Anastasia Watson was sentenced on Friday to 12 months immediate custody for causing the death of Kimberly Bush, who was a passenger in the BMW Ms. Watson was driving in the early hours of April 15, 2015.
Defense attorney Amelia Fosuhene confirmed afterward that the sentence would be appealed. An application for bail pending appeal has been set for Wednesday, Feb. 28.
Ms. Watson pleaded guilty in August last year to causing death by careless driving. Ms. Fosuhene subsequently referred to reports that Ms. Watson had been arrested on suspicion of causing death by drunk driving.
Ms. Watson did have one drink early in the evening, she said, but when breathalyzed, the result was under the legal limit.
Justice Philip St. John-Stevens heard facts and mitigation on Feb. 1 and he adjourned the matter, inviting Ms. Fosuhene and Crown counsel Scott Wainwright to submit further material about the case if they wished to do so.
On Friday, the judge said this case illustrated the tragic consequences of excessive speed. Ms. Watson’s car had crashed into a wall in a 50-mph zone along Rum Point Road in North Side. An accident reconstructionist had calculated Ms. Watson’s speed as 80.24 mph. The highest, critical curve speed at which the slight bend in the road could be negotiated was 69.56 mph.
Justice St. John Stevens said there were no other aggravating circumstances, except that Ms. Watson did have a conviction for speeding in 2013.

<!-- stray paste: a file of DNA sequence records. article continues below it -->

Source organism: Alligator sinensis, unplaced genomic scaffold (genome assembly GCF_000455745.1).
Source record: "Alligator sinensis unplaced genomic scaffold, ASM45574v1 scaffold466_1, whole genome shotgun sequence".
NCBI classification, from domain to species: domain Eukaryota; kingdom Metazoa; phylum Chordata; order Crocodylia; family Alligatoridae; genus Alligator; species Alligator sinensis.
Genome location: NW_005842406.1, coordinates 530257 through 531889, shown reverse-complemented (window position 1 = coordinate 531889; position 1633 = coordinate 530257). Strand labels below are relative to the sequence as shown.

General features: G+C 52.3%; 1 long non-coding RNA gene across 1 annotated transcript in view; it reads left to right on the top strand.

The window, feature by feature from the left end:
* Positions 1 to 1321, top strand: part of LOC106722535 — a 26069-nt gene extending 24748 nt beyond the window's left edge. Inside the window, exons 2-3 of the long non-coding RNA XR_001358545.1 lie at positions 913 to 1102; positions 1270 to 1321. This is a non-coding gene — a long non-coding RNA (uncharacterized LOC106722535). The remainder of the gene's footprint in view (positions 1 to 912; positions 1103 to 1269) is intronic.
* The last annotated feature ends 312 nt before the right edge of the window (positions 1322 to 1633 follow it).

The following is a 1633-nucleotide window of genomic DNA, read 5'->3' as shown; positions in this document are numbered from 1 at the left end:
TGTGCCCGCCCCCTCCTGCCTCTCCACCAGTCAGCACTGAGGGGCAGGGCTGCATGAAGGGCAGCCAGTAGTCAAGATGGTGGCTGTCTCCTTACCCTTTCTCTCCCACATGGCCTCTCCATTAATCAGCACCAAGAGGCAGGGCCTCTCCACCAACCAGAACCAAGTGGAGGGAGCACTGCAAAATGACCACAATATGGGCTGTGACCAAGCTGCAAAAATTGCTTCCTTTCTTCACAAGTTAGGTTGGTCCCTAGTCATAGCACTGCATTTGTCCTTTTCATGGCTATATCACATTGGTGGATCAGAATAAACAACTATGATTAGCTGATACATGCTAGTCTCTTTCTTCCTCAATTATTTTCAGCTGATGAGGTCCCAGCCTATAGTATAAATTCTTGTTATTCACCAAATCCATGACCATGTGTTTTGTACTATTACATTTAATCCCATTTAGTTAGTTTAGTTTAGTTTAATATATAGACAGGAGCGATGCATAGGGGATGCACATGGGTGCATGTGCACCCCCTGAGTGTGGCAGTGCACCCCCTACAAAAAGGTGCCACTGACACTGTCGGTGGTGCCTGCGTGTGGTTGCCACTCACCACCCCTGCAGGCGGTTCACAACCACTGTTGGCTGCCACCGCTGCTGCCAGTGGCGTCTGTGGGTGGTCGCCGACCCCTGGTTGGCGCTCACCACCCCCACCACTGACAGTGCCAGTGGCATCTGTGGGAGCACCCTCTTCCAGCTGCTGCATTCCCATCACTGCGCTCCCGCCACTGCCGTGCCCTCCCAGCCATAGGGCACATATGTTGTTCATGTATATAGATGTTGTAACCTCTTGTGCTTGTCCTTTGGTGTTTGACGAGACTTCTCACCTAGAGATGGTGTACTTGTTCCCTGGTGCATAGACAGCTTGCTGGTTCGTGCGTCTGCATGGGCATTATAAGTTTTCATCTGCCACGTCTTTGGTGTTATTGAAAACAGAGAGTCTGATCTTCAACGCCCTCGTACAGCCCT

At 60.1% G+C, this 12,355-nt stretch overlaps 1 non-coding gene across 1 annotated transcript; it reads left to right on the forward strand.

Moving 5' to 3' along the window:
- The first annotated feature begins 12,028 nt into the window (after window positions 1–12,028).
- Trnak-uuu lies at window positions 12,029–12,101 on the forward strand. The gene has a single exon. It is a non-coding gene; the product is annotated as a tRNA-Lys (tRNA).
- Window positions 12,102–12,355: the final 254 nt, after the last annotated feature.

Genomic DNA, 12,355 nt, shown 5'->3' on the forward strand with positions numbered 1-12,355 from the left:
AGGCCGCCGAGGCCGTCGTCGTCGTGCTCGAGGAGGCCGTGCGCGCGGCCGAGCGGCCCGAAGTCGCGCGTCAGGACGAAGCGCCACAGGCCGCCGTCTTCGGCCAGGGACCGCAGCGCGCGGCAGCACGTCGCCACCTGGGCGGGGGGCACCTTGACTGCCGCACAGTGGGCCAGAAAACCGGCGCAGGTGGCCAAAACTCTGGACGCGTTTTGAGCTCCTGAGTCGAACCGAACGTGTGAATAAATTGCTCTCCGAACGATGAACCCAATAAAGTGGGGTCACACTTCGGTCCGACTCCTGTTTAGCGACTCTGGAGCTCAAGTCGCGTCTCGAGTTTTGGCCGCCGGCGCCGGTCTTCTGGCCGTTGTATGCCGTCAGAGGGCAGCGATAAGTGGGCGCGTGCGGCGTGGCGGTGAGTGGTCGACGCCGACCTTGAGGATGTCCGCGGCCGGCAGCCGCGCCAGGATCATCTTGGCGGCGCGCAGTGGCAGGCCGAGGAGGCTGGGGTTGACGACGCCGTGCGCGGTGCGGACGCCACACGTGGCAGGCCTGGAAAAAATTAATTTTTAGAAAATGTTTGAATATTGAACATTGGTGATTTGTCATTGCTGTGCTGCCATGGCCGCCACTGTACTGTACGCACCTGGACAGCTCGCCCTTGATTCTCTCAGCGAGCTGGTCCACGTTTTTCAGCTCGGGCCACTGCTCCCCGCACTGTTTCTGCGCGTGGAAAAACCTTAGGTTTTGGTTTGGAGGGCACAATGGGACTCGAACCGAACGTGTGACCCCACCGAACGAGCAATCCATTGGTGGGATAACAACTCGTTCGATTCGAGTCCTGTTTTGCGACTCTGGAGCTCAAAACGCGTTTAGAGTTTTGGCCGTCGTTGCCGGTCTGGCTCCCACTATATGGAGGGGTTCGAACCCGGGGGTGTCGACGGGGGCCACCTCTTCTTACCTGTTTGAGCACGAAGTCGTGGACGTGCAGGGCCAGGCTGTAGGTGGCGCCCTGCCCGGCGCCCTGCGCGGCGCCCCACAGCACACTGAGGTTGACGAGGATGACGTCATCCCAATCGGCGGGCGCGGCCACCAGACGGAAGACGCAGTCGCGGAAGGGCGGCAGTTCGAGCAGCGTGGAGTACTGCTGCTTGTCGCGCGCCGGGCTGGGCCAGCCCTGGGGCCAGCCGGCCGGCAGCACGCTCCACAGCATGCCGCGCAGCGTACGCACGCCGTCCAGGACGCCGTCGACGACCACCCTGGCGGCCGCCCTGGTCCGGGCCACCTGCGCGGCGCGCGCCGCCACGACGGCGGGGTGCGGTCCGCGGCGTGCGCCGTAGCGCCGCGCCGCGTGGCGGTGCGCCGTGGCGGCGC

He pointed out that she was familiar with the road, so she was not taken by surprise by its conditions. He said her offense was not the result of momentary inattention; it was the result of excessive speed, and it fell within the most serious category of causing death by careless driving – not far from causing death by dangerous driving.
He accepted mitigating factors: the social inquiry report detailed Ms. Watson’s difficult childhood and the process by which she was maturing into a caring and positive individual. He had received compelling insight from two people who came to court to give an oral reference. He accepted her remorse was genuine. He said he had reflected carefully on the powerful effect on the defendant of having caused the death of a close friend.
At the time of the crash, Ms. Bush was 23 and Ms. Watson was 22.
The judge had been advised that he had no power to suspend a sentence of imprisonment for this offense and he accepted there were sentences other than immediate imprisonment that he could impose.
For this case, however, he concluded there had to be a term of imprisonment: “No other sentence could be justified,” he said.
He arrived at the 12-month term after saying he gave a one-third discount for the defendant’s guilty plea at the first opportunity.